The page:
“We have an understanding, the glacier and I”
By the time Thomas Zurbriggen has finished his work, the glacier piste in Saas-Grund looks just like any other ski run. But below the perfect corduroy lies ice. This is the story of how Thomas creates an immaculate piste on top of a glacier.
The snow cracks under the snowcat’s caterpillar tracks. The vehicle comes to a sudden, jerky halt, shaking the cabin and the driver inside. Thomas pushes the accelerator pedal to the floor, but the machine just tips forward further, its tracks digging deeper into the nothingness below. He kills the engine and climbs out of the cabin, radioing his colleague: “I’m wedged in a crevasse, you’re going to need to tow me out”. “Understood, I’m on my way,” comes the reply. His co-worker soon arrives in a second snowcat, and fills the crevasse below with snow, freeing Thomas’ own machine.
“Thomas Zurbriggen knows the Trift Glacier like no other.”
No skier has ever fallen into a crevasse on the groomed piste. But mere metres away from the marked run, it’s a different story entirely. One skier rescued by piste patrollers was discovered with his pants down, quite literally. He had ventured just beyond the edges of the piste to relieve himself, and the snow beneath him gave way into the crevasse below. Thomas never leaves the pistes when he skis up here himself. Far too dangerous, he says. “I see the glacier in the summer, and it’s a real labyrinth of crevasses,” he gestures as if to dismiss the concept.
The ski season is still a long way off. Hikers in shorts are sipping coffees on the Hohsaas terrace and bathing in the late summer sun. Bikers, rather than skiers, descend the trails from Kreuzboden to the valley floor, the marmots whistling when they stray too close.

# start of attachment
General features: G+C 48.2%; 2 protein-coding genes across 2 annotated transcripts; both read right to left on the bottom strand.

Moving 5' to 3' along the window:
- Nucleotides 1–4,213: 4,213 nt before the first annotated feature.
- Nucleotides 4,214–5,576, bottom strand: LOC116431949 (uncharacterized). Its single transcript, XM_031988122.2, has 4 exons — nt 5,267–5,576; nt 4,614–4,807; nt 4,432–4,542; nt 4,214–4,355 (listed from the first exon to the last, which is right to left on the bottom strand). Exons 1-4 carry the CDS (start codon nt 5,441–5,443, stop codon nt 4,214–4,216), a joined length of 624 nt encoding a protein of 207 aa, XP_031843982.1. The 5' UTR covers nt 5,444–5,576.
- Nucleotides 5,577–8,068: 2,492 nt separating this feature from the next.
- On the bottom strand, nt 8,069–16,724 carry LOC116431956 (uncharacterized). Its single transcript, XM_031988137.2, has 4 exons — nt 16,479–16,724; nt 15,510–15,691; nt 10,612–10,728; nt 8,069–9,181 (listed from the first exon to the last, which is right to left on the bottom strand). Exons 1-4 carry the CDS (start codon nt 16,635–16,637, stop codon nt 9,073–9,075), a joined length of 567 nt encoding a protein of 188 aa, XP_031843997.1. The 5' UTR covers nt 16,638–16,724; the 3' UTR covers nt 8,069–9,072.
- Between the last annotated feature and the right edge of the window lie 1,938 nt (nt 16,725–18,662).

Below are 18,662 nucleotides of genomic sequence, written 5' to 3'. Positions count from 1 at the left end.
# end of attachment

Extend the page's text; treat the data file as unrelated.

Back on the Trift Glacier, not far from the Hohsaas cable car station, Thomas tips the excavator’s bucket and chunks of ice tumble down, filling the crevasse. He won’t be satisfied until he can comfortably walk across the crack in the ice. Then he moves on to fill the next one. It’s all part of preparing the glacier piste for the coming winter. Grooming pistes generally involves moulding the snow with a snowcat – but for Thomas and the glacier piste, there’s a long way to go before that. In the Autumn, it‘s more of a civil engineering project. The rubble and boulders deposited by the glacier over the summer months need to go. Gradually, the slope is smoothed and evened out. Thomas‘ digger climbs from one plateau to the next, its spiked tracks bite into the ice like a climber’s crampons.
Skiers have been enjoying the glacier piste at Hohsaas since 1983. Back then, Thomas’ forebears would clear the ice and rock with chainsaws and a single small digger. Even for Thomas, that’s hard to imagine. He has heavy machinery, two excavators and four snowcats, at his disposal. One of them is an even more powerful winch-cat. These monsters weigh in at between nine and 12 tons each. But even with this arsenal behind him, building a ski piste on the tongue of the glacier gets more challenging each year. The scars left by the retreating ice are hard to heal. Here, climate change is an everyday reality.
“I often chat to Saas-Fee’s head of slope operations.”